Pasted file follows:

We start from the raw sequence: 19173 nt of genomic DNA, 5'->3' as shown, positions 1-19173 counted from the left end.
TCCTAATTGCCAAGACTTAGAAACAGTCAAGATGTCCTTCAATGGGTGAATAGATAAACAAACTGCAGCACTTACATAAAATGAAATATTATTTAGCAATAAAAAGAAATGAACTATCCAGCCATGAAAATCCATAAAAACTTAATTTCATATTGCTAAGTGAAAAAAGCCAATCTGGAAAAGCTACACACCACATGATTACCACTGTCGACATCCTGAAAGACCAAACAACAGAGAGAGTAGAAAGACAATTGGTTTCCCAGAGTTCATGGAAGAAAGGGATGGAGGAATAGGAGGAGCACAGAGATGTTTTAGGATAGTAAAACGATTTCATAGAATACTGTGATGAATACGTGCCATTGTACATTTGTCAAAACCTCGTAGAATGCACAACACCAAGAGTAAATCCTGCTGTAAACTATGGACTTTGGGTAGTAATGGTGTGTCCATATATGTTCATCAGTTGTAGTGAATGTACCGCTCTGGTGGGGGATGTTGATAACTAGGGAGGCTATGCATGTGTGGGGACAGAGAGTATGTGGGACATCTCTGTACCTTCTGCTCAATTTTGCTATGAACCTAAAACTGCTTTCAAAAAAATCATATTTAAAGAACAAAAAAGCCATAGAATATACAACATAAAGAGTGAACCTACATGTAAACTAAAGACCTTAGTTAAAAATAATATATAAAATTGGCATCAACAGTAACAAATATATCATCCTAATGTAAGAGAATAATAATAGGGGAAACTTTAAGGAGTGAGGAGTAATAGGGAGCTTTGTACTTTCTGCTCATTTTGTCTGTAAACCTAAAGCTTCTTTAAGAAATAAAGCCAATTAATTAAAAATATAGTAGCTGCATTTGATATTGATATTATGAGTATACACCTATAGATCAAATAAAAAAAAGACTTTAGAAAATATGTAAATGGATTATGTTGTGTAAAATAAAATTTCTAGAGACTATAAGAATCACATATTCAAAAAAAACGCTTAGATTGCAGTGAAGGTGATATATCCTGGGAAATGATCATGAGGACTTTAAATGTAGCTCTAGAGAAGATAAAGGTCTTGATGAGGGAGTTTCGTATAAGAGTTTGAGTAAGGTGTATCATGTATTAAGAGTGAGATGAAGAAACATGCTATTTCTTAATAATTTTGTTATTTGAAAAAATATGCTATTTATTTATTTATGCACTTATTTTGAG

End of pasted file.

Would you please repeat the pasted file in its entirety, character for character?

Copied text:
We start from the raw sequence: 19173 nt of genomic DNA, 5'->3' as shown, positions 1-19173 counted from the left end.
TCCTAATTGCCAAGACTTAGAAACAGTCAAGATGTCCTTCAATGGGTGAATAGATAAACAAACTGCAGCACTTACATAAAATGAAATATTATTTAGCAATAAAAAGAAATGAACTATCCAGCCATGAAAATCCATAAAAACTTAATTTCATATTGCTAAGTGAAAAAAGCCAATCTGGAAAAGCTACACACCACATGATTACCACTGTCGACATCCTGAAAGACCAAACAACAGAGAGAGTAGAAAGACAATTGGTTTCCCAGAGTTCATGGAAGAAAGGGATGGAGGAATAGGAGGAGCACAGAGATGTTTTAGGATAGTAAAACGATTTCATAGAATACTGTGATGAATACGTGCCATTGTACATTTGTCAAAACCTCGTAGAATGCACAACACCAAGAGTAAATCCTGCTGTAAACTATGGACTTTGGGTAGTAATGGTGTGTCCATATATGTTCATCAGTTGTAGTGAATGTACCGCTCTGGTGGGGGATGTTGATAACTAGGGAGGCTATGCATGTGTGGGGACAGAGAGTATGTGGGACATCTCTGTACCTTCTGCTCAATTTTGCTATGAACCTAAAACTGCTTTCAAAAAAATCATATTTAAAGAACAAAAAAGCCATAGAATATACAACATAAAGAGTGAACCTACATGTAAACTAAAGACCTTAGTTAAAAATAATATATAAAATTGGCATCAACAGTAACAAATATATCATCCTAATGTAAGAGAATAATAATAGGGGAAACTTTAAGGAGTGAGGAGTAATAGGGAGCTTTGTACTTTCTGCTCATTTTGTCTGTAAACCTAAAGCTTCTTTAAGAAATAAAGCCAATTAATTAAAAATATAGTAGCTGCATTTGATATTGATATTATGAGTATACACCTATAGATCAAATAAAAAAAAGACTTTAGAAAATATGTAAATGGATTATGTTGTGTAAAATAAAATTTCTAGAGACTATAAGAATCACATATTCAAAAAAAACGCTTAGATTGCAGTGAAGGTGATATATCCTGGGAAATGATCATGAGGACTTTAAATGTAGCTCTAGAGAAGATAAAGGTCTTGATGAGGGAGTTTCGTATAAGAGTTTGAGTAAGGTGTATCATGTATTAAGAGTGAGATGAAGAAACATGCTATTTCTTAATAATTTTGTTATTTGAAAAAATATGCTATTTATTTATTTATGCACTTATTTTGAG